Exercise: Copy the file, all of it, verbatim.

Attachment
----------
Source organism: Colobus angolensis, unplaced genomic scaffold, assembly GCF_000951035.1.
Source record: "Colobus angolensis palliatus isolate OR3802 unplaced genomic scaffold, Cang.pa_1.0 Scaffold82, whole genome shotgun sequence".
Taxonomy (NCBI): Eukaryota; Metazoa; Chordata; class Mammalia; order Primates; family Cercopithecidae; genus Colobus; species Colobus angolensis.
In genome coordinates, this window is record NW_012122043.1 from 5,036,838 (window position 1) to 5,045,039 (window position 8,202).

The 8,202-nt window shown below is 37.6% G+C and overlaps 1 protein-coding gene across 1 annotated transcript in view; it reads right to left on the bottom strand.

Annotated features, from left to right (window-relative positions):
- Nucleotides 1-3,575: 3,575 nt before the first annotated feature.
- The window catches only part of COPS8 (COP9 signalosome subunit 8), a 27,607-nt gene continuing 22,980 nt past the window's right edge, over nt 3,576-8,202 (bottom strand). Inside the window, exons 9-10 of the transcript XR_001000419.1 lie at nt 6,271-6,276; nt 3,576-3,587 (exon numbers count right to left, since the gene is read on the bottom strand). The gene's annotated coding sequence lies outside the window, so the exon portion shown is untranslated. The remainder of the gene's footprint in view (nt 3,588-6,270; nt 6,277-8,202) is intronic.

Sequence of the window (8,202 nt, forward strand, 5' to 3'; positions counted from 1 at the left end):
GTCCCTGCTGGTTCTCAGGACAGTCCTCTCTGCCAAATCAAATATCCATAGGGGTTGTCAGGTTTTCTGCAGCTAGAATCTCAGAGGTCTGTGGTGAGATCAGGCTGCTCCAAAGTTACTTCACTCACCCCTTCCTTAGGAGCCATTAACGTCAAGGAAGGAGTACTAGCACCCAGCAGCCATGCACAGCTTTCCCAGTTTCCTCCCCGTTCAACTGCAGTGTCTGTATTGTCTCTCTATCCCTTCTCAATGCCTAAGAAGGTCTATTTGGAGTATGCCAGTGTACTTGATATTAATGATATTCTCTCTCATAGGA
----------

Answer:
Source organism: Colobus angolensis, unplaced genomic scaffold, assembly GCF_000951035.1.
Source record: "Colobus angolensis palliatus isolate OR3802 unplaced genomic scaffold, Cang.pa_1.0 Scaffold82, whole genome shotgun sequence".
Taxonomy (NCBI): Eukaryota; Metazoa; Chordata; class Mammalia; order Primates; family Cercopithecidae; genus Colobus; species Colobus angolensis.
In genome coordinates, this window is record NW_012122043.1 from 5,036,838 (window position 1) to 5,045,039 (window position 8,202).

The 8,202-nt window shown below is 37.6% G+C and overlaps 1 protein-coding gene across 1 annotated transcript in view; it reads right to left on the bottom strand.

Annotated features, from left to right (window-relative positions):
- Nucleotides 1-3,575: 3,575 nt before the first annotated feature.
- The window catches only part of COPS8 (COP9 signalosome subunit 8), a 27,607-nt gene continuing 22,980 nt past the window's right edge, over nt 3,576-8,202 (bottom strand). Inside the window, exons 9-10 of the transcript XR_001000419.1 lie at nt 6,271-6,276; nt 3,576-3,587 (exon numbers count right to left, since the gene is read on the bottom strand). The gene's annotated coding sequence lies outside the window, so the exon portion shown is untranslated. The remainder of the gene's footprint in view (nt 3,588-6,270; nt 6,277-8,202) is intronic.

Sequence of the window (8,202 nt, forward strand, 5' to 3'; positions counted from 1 at the left end):
GTCCCTGCTGGTTCTCAGGACAGTCCTCTCTGCCAAATCAAATATCCATAGGGGTTGTCAGGTTTTCTGCAGCTAGAATCTCAGAGGTCTGTGGTGAGATCAGGCTGCTCCAAAGTTACTTCACTCACCCCTTCCTTAGGAGCCATTAACGTCAAGGAAGGAGTACTAGCACCCAGCAGCCATGCACAGCTTTCCCAGTTTCCTCCCCGTTCAACTGCAGTGTCTGTATTGTCTCTCTATCCCTTCTCAATGCCTAAGAAGGTCTATTTGGAGTATGCCAGTGTACTTGATATTAATGATATTCTCTCTCATAGGA